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Sotomayor hearings were hardly oversight
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During four days of hearings into the nomination of Judge Sonia Sotomayor to the Supreme Court, the members of the Senate Judiciary Committee asked her 583 questions. Yet when they were done, we knew little more of importance than we did at the beginning.
To be sure, everyone did his or her job. Senators asked good questions about weighty issues facing this country, from gun rights to how far the executive branch can go in terrorism surveillance. Judge Sotomayor herself laid out the complex history and reasoning behind some notable Supreme Court decisions. Everything went smoothly, there were no headline-grabbing catastrophes, the Obama administration was pleased — in short, for the political establishment these were successful hearings.
Yet I found them singularly unsatisfying, and for a simple reason: despite senators’ obvious preparation and repeated attempts to learn more about Judge Sotomayor’s views, they failed to illuminate the things we really need to know about her.
This was in no small part due to Judge Sotomayor’s masterful adherence to a formula perfected by several nominees before her, including Chief Justice John Roberts and Associate Justices Samuel Alioto and Ruth Bader Ginsburg. It is an approach designed to advance an agenda shared by the nominee and the White House — to get confirmed with a minimum of fuss. It includes:
• avoiding direct responses to questions on legal issues while showing a firm command of the considerations involved;
• carefully articulating relevant precedent while declining to reveal how one feels about it;
• taking care to be unflappable and polite, answering each senator as if his or her question were the most important of the hearing;
• and claiming the high road of not answering abstract or hypothetical questions while construing as many questions as possible as falling into this category.
Above all, Judge Sotomayor — like any number of nominees before her — adhered to two myths that senators have historically been reluctant to puncture.
The first is that judges do not legislate from the bench. The truth is, judges of all persuasions do this all the time. When the law is not clear — and as a former member of Congress, I can tell you that a lot of legislation is not clear, because one of the ways Congress reaches consensus is by leaving language ambiguous — then a judge has to decide what it means. And that’s making law.
The second myth was repeatedly cited by Judge Sotomayor. Intensely aware of the tricky partisan politics around her years-old “wise Latina” remark, she maintained that judges should not exercise personal discretion in deciding cases, only the precedent of the law. Yet judging is a complex process, and smart people apply the law differently based on their own experience and opinions. In other words, they use personal discretion. If they didn’t, then every decision facing the Court would be decided 9-0.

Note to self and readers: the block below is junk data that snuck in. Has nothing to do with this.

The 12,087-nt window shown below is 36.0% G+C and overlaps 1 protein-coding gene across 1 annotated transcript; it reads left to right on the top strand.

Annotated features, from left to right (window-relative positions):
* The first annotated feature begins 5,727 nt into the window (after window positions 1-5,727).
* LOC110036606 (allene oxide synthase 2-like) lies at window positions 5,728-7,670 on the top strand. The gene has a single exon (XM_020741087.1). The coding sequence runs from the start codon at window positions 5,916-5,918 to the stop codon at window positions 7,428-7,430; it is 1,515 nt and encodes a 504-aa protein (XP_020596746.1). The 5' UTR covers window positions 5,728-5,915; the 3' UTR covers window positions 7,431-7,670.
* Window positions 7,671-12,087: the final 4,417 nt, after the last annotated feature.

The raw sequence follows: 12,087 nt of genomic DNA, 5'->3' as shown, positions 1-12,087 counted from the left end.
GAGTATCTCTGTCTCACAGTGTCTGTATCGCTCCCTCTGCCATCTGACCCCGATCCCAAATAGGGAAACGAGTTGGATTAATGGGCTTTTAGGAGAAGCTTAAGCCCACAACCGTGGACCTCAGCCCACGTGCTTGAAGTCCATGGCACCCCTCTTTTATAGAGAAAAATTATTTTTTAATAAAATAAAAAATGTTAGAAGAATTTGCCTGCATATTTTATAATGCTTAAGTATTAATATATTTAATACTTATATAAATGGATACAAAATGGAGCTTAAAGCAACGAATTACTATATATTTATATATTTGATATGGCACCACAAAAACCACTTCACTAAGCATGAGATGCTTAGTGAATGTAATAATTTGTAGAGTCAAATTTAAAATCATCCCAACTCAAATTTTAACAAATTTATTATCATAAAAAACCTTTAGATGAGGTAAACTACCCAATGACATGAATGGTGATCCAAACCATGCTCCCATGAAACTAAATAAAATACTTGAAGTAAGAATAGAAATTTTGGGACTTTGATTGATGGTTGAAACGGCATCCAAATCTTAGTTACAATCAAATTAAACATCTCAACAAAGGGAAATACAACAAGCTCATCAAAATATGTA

Because the Senate Judiciary Committee was unable to break through these polite pretenses, the American people came away from the Sotomayor hearings with little idea of what kind of justice she will be, and in particular with few indications of how she would rule.
This makes little sense. The Supreme Court, whatever the official mythology, is one of the prime policy-making bodies in Washington; it makes law with every case it decides. As citizens of a democratic government, are we not entitled to know more about how a Justice Sotomayor would think about the cases before her?
To be sure, on questions she might be called upon to decide in short order, there might be legitimate cause to decline to answer questions. But that right should be exercised narrowly. On the whole, Americans would have been far better served had we been able to learn her positions on abortion, executive versus legislative power, gun rights, privacy, and a raft of other issues.
That, after all, is what legislative oversight is about, and it is why I am critical of the Senate’s current process for deciding on a Supreme Court nomination. We need to know as much as possible about the people who will fill this vitally important role in the nation’s policy-making apparatus. It is Congress’s responsibility, as the arm of the federal government closest to the American people, to ensure that we do.
Instead, by allowing itself to be persuaded by the politically expedient argument that justice is blind, the Senate has merely ensured that up to the moment a new justice actually puts on the robes of the highest court in the land, the American people will be, too.

Hamilton is director of the Center on Congress at Indiana University. He was a member of the U.S. House of Representatives for 34 years.
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